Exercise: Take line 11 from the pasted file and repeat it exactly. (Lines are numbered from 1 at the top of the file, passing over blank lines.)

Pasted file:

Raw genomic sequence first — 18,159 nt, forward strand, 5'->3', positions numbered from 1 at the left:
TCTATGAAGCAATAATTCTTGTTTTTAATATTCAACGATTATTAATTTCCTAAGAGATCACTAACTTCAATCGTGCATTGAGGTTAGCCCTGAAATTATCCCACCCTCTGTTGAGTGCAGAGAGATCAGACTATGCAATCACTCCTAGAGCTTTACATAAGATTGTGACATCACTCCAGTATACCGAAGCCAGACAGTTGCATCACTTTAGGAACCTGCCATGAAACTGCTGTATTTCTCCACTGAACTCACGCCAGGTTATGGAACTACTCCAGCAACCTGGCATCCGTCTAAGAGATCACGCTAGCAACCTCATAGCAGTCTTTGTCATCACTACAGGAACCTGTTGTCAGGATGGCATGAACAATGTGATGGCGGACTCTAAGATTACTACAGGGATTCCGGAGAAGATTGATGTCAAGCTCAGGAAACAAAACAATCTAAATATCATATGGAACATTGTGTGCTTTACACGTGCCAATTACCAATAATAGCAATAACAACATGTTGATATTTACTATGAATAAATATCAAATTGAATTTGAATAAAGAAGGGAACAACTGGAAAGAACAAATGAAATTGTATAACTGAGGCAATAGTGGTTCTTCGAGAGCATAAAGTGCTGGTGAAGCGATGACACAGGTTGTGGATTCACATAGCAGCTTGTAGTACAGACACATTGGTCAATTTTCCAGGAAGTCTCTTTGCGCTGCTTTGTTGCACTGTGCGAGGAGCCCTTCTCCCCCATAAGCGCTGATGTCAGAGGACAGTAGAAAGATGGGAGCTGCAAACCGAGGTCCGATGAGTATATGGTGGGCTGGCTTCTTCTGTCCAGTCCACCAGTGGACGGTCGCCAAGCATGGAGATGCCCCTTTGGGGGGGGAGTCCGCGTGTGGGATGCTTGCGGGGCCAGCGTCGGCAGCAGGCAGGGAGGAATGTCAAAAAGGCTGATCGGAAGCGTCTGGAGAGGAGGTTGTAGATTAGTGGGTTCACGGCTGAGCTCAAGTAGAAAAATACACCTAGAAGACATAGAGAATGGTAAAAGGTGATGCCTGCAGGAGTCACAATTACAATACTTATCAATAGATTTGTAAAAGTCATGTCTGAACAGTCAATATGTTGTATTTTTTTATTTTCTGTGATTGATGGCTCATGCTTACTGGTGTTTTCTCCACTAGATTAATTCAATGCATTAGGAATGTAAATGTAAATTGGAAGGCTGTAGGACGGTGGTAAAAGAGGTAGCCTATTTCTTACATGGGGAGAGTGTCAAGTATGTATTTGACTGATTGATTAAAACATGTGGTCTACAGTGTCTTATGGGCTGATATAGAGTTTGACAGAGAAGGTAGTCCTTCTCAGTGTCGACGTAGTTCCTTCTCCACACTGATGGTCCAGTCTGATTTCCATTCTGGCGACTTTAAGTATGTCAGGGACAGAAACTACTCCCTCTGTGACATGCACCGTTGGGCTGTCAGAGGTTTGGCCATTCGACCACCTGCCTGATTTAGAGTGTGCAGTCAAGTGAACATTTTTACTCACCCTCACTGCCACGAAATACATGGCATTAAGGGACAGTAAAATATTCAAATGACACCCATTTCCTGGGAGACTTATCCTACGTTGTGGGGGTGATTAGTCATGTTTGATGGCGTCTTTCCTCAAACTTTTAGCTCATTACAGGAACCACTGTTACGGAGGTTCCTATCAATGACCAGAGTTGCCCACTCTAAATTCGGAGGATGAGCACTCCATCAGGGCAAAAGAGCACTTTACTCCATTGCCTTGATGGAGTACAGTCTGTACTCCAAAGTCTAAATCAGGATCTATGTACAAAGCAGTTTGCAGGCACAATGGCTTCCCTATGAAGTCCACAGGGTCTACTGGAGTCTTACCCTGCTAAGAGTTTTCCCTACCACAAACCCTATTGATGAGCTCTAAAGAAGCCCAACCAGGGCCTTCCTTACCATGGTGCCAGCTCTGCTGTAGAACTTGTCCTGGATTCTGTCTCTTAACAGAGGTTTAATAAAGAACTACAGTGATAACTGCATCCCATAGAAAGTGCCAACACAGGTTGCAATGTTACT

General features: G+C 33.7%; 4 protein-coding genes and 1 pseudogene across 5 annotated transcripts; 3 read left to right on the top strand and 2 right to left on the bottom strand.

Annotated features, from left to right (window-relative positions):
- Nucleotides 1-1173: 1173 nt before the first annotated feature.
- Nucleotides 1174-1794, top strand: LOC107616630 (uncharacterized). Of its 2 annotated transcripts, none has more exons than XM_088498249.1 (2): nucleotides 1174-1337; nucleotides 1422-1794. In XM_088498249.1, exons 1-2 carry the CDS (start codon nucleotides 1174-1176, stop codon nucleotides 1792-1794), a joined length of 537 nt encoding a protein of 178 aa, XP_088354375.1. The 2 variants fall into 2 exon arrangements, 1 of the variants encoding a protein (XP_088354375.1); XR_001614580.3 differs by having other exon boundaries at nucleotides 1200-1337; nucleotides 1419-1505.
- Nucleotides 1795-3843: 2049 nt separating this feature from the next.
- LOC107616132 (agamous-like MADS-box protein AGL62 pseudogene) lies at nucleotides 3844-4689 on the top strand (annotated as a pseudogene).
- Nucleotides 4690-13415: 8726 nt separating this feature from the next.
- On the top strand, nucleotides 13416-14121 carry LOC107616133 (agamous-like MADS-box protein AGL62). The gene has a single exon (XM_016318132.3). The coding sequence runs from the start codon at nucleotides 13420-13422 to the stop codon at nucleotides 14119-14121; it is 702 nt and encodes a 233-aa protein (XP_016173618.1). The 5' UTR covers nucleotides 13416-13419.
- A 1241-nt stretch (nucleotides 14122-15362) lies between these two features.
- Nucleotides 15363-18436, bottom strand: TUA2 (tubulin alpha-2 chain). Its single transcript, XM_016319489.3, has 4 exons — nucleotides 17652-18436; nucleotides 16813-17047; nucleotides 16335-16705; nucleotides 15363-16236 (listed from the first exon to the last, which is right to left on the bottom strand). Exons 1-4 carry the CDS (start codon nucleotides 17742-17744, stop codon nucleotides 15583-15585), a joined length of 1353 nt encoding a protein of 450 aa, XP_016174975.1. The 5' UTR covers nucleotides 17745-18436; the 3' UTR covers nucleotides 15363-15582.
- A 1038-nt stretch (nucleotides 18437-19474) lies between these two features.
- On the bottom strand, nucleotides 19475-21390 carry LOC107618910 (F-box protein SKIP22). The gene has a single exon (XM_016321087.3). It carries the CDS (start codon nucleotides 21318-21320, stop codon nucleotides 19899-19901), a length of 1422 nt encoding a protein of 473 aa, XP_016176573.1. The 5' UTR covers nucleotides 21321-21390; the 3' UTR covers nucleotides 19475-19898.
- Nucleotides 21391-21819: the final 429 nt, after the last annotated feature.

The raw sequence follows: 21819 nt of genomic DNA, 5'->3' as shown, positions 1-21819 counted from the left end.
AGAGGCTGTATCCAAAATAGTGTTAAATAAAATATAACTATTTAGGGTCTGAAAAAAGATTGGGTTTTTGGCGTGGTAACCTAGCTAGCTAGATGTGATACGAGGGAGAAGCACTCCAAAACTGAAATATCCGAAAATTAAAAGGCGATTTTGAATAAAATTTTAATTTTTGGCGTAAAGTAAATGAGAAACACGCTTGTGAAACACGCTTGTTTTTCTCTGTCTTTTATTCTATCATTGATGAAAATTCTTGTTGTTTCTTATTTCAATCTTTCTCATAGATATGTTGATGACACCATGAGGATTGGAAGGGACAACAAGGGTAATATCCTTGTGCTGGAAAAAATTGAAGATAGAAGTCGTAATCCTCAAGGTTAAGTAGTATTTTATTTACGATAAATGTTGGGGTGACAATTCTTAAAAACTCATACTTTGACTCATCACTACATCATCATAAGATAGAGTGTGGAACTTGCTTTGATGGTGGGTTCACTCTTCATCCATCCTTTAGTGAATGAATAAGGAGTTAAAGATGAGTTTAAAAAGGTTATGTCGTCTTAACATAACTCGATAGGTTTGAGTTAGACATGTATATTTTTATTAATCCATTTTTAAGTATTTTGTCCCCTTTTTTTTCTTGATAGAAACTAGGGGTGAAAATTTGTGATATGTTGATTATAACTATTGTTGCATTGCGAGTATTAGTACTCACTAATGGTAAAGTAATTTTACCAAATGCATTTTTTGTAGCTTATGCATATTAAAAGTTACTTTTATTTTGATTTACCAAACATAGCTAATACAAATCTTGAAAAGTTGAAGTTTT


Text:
- A 1241-nt stretch (nucleotides 14122-15362) lies between these two features.